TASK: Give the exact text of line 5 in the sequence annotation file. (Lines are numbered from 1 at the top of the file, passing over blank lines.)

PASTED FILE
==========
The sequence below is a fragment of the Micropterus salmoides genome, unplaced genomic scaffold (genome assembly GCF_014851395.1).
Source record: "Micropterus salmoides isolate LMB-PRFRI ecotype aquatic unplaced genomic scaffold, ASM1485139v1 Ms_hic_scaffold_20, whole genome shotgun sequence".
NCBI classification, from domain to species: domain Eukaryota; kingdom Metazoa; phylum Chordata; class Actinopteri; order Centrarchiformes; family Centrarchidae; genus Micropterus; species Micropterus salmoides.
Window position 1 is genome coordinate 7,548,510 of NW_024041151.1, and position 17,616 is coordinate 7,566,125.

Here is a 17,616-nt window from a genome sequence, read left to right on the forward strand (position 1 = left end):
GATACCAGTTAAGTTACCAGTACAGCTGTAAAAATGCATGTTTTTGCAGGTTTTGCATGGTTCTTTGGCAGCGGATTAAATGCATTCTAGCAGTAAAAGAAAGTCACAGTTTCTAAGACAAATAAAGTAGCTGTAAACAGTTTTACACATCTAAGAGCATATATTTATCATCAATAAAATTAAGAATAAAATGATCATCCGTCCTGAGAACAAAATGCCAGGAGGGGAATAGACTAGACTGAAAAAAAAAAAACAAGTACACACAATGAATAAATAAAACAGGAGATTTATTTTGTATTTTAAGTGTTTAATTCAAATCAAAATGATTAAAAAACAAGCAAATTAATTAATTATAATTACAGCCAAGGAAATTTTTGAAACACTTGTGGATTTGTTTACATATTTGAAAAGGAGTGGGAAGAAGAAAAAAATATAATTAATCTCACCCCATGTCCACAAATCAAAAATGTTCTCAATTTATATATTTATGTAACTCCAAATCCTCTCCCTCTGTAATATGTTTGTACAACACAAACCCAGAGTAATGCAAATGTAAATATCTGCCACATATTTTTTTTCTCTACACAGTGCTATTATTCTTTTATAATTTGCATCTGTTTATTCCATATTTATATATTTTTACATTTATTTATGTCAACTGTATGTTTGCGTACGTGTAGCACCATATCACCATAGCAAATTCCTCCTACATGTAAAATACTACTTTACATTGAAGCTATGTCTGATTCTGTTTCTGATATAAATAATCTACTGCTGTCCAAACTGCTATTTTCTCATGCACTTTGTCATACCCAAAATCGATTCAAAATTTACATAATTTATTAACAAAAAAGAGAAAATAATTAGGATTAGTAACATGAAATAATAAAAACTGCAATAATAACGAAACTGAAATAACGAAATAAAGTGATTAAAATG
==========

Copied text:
Here is a 17,616-nt window from a genome sequence, read left to right on the forward strand (position 1 = left end):